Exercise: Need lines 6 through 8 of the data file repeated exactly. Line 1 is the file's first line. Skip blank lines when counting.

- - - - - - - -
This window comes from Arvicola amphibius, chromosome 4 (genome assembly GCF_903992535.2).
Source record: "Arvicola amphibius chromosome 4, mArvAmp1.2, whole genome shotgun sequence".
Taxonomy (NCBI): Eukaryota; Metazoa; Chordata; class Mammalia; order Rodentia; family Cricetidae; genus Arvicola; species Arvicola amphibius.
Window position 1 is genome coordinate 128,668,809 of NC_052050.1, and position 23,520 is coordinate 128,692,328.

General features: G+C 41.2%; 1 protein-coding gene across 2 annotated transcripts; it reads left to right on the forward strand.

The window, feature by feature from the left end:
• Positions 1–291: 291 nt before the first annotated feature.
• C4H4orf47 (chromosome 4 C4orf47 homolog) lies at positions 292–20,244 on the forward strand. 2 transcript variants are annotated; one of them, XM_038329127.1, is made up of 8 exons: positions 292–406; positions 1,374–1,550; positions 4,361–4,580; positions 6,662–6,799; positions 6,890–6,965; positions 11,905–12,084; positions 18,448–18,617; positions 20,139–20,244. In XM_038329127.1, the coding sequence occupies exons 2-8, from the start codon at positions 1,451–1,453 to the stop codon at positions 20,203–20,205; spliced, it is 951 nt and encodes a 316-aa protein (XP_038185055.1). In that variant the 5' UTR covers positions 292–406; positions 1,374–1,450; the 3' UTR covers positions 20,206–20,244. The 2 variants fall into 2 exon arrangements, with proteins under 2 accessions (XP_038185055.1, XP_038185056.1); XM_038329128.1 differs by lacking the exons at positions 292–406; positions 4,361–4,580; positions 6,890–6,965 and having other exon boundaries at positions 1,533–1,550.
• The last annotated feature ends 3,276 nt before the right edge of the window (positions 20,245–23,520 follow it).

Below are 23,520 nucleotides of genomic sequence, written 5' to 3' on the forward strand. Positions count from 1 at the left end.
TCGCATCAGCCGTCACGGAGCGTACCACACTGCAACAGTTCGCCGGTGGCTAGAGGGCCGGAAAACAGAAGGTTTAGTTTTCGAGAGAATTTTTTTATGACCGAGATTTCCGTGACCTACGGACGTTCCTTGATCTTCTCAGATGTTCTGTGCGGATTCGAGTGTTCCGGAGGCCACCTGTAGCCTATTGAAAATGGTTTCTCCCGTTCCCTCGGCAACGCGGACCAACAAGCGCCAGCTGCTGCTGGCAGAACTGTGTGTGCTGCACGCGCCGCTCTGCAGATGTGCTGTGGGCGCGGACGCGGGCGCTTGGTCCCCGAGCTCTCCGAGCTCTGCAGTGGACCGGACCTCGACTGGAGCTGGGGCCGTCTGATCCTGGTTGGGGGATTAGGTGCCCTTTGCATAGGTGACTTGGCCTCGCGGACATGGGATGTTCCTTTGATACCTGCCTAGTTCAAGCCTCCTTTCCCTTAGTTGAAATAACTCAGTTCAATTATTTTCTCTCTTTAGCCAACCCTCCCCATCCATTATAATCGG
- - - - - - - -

The window, feature by feature from the left end:
• Positions 1–291: 291 nt before the first annotated feature.
• C4H4orf47 (chromosome 4 C4orf47 homolog) lies at positions 292–20,244 on the forward strand. 2 transcript variants are annotated; one of them, XM_038329127.1, is made up of 8 exons: positions 292–406; positions 1,374–1,550; positions 4,361–4,580; positions 6,662–6,799; positions 6,890–6,965; positions 11,905–12,084; positions 18,448–18,617; positions 20,139–20,244. In XM_038329127.1, the coding sequence occupies exons 2-8, from the start codon at positions 1,451–1,453 to the stop codon at positions 20,203–20,205; spliced, it is 951 nt and encodes a 316-aa protein (XP_038185055.1). In that variant the 5' UTR covers positions 292–406; positions 1,374–1,450; the 3' UTR covers positions 20,206–20,244. The 2 variants fall into 2 exon arrangements, with proteins under 2 accessions (XP_038185055.1, XP_038185056.1); XM_038329128.1 differs by lacking the exons at positions 292–406; positions 4,361–4,580; positions 6,890–6,965 and having other exon boundaries at positions 1,533–1,550.